So this is the way New Labour ends - in a shower of immorality. Sure, the expenses scandals were bad enough, but Brown could wriggle out of those; promise a review; and wait for the revelations to appear about Tory and Lib Dem MPs. But Damian McBride and "Smeargate" is something else; something altogether more final. The public is getting its clearest glimpse yet into the workings of the Brown machine. And it's a grim sight.
It's always puzzled me how Brown has managed to perpetuate the "son of the manse" shtick. Read any biography of the man - I'd recommend Tom Bower's - and the truth is clear: his is a political career built largely on gangsterism and deceit. Yet there's always been this abiding impression that he's just industrious ol' Brown, getting on with the job. That's why the ad-men could produce those "Not Flash, Just Gordon" posters in 2007, and why he could take over from Blair with excited talk about "no more spin".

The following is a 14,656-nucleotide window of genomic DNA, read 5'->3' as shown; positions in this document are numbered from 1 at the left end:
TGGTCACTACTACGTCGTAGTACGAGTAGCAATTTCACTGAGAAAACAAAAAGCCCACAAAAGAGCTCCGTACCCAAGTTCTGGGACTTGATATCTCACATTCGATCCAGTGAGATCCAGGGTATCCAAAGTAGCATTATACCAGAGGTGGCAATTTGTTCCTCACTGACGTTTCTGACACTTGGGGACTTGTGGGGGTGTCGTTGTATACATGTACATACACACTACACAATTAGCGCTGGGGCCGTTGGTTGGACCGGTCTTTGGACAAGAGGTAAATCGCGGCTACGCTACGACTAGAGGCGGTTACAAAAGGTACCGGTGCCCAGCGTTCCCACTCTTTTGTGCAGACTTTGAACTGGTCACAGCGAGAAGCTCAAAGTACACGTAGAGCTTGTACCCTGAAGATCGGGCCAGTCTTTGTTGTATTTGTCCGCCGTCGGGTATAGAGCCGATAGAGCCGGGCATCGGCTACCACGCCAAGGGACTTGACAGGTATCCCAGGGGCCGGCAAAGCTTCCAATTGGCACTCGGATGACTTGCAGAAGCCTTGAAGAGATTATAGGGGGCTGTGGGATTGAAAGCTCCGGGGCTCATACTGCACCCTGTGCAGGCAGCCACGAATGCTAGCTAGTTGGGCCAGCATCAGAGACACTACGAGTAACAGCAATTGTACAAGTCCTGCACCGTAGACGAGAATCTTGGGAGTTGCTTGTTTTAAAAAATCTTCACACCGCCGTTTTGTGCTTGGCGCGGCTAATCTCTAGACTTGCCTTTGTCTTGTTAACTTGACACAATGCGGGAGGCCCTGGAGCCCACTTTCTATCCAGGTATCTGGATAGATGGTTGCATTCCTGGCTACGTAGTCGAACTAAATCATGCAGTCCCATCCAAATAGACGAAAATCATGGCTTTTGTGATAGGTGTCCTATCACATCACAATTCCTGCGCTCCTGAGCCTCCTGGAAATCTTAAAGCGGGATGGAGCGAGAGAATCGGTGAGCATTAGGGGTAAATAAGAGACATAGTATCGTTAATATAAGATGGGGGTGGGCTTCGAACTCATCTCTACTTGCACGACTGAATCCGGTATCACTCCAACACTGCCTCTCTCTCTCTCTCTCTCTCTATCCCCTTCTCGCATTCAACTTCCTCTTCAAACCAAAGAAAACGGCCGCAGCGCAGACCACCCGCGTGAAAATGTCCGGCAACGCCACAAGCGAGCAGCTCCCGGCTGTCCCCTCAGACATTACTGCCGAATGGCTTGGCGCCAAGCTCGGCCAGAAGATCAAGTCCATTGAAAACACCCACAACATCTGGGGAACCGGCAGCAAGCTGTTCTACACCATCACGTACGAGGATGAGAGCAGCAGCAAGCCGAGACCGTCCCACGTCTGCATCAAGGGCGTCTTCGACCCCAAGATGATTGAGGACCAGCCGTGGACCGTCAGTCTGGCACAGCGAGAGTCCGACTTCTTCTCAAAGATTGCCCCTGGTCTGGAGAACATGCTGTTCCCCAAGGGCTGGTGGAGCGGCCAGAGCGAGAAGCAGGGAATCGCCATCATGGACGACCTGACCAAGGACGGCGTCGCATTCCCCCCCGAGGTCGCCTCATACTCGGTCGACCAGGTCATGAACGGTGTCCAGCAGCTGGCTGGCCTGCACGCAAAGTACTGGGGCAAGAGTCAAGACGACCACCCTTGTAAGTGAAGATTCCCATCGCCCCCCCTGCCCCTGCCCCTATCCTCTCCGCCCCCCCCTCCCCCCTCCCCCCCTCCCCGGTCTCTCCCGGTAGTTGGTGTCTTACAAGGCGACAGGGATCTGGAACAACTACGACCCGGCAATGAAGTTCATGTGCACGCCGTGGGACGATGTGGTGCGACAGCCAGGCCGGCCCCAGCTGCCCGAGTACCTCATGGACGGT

But now that the inner circle of bruisers, opportunists and freaks has been properly exposed, all that lies shattered. Even though Brown almost certainly didn't know about the McBride emails, his reliance on this grubby operation makes him guilty by association. And, on the back of recent scandals and ahead of scandals yet-to-come, his claims to moral authority are finally being revealed for what they are: an illusion.
Strategically, this leaves the PM floundering. It's been suggested that a central plank of his post-G20 approach was to "inject a moral dimension into the debate". But how can he manage that now? Can he really lambast the Tories for "not caring" about the unemployed and the dispossessed, when one of his closest advisers spent time trying to sow false rumours about George Osborne's wife and Cameron's medical history? Well, he can try; but I doubt it will have quite the same impact. And, in turn, that leaves a moral dimension for the Tories to occupy.
In short: if - when - Brown loses the next election, the events of yesterday will be a contributing factor. Guido, take a bow.
Source: The Spectator